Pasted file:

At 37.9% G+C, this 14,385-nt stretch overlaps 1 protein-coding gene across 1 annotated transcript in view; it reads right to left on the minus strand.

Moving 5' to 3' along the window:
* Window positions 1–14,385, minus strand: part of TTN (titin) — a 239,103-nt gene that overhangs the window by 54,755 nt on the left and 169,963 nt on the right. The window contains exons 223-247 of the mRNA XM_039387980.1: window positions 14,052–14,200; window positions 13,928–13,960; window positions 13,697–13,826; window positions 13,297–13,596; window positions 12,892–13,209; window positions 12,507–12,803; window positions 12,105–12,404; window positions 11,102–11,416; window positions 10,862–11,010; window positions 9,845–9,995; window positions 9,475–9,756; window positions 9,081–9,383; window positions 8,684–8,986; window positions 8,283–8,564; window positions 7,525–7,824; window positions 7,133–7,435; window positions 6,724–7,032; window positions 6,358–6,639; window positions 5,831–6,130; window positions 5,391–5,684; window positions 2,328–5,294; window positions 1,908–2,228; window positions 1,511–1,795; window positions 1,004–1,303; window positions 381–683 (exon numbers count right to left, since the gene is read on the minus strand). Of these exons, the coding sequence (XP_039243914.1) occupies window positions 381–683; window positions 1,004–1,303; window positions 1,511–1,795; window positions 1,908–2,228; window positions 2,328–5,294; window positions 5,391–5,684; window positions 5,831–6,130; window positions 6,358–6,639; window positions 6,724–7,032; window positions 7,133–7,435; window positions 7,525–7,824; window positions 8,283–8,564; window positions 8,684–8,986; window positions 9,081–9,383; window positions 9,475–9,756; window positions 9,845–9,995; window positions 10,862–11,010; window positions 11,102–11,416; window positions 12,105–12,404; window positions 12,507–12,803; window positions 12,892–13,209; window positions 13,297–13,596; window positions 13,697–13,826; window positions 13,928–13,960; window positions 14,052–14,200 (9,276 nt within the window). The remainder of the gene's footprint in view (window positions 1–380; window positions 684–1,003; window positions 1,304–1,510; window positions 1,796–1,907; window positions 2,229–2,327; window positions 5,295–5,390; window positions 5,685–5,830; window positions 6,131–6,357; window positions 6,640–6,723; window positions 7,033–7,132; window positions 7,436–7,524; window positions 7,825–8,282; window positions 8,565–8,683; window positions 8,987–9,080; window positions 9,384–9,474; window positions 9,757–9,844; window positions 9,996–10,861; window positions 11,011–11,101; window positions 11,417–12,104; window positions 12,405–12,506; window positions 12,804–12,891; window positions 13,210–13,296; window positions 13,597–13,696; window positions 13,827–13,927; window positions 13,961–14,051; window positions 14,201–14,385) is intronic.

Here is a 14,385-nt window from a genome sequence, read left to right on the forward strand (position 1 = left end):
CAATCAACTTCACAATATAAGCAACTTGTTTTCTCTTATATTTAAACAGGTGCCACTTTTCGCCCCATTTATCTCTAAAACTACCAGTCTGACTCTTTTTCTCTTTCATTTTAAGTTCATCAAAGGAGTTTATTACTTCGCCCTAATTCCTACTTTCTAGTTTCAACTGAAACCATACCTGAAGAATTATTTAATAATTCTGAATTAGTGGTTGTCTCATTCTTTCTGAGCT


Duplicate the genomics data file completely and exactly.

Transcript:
At 37.9% G+C, this 14,385-nt stretch overlaps 1 protein-coding gene across 1 annotated transcript in view; it reads right to left on the minus strand.

Moving 5' to 3' along the window:
* Window positions 1–14,385, minus strand: part of TTN (titin) — a 239,103-nt gene that overhangs the window by 54,755 nt on the left and 169,963 nt on the right. The window contains exons 223-247 of the mRNA XM_039387980.1: window positions 14,052–14,200; window positions 13,928–13,960; window positions 13,697–13,826; window positions 13,297–13,596; window positions 12,892–13,209; window positions 12,507–12,803; window positions 12,105–12,404; window positions 11,102–11,416; window positions 10,862–11,010; window positions 9,845–9,995; window positions 9,475–9,756; window positions 9,081–9,383; window positions 8,684–8,986; window positions 8,283–8,564; window positions 7,525–7,824; window positions 7,133–7,435; window positions 6,724–7,032; window positions 6,358–6,639; window positions 5,831–6,130; window positions 5,391–5,684; window positions 2,328–5,294; window positions 1,908–2,228; window positions 1,511–1,795; window positions 1,004–1,303; window positions 381–683 (exon numbers count right to left, since the gene is read on the minus strand). Of these exons, the coding sequence (XP_039243914.1) occupies window positions 381–683; window positions 1,004–1,303; window positions 1,511–1,795; window positions 1,908–2,228; window positions 2,328–5,294; window positions 5,391–5,684; window positions 5,831–6,130; window positions 6,358–6,639; window positions 6,724–7,032; window positions 7,133–7,435; window positions 7,525–7,824; window positions 8,283–8,564; window positions 8,684–8,986; window positions 9,081–9,383; window positions 9,475–9,756; window positions 9,845–9,995; window positions 10,862–11,010; window positions 11,102–11,416; window positions 12,105–12,404; window positions 12,507–12,803; window positions 12,892–13,209; window positions 13,297–13,596; window positions 13,697–13,826; window positions 13,928–13,960; window positions 14,052–14,200 (9,276 nt within the window). The remainder of the gene's footprint in view (window positions 1–380; window positions 684–1,003; window positions 1,304–1,510; window positions 1,796–1,907; window positions 2,229–2,327; window positions 5,295–5,390; window positions 5,685–5,830; window positions 6,131–6,357; window positions 6,640–6,723; window positions 7,033–7,132; window positions 7,436–7,524; window positions 7,825–8,282; window positions 8,565–8,683; window positions 8,987–9,080; window positions 9,384–9,474; window positions 9,757–9,844; window positions 9,996–10,861; window positions 11,011–11,101; window positions 11,417–12,104; window positions 12,405–12,506; window positions 12,804–12,891; window positions 13,210–13,296; window positions 13,597–13,696; window positions 13,827–13,927; window positions 13,961–14,051; window positions 14,201–14,385) is intronic.

Here is a 14,385-nt window from a genome sequence, read left to right on the forward strand (position 1 = left end):
CAATCAACTTCACAATATAAGCAACTTGTTTTCTCTTATATTTAAACAGGTGCCACTTTTCGCCCCATTTATCTCTAAAACTACCAGTCTGACTCTTTTTCTCTTTCATTTTAAGTTCATCAAAGGAGTTTATTACTTCGCCCTAATTCCTACTTTCTAGTTTCAACTGAAACCATACCTGAAGAATTATTTAATAATTCTGAATTAGTGGTTGTCTCATTCTTTCTGAGCT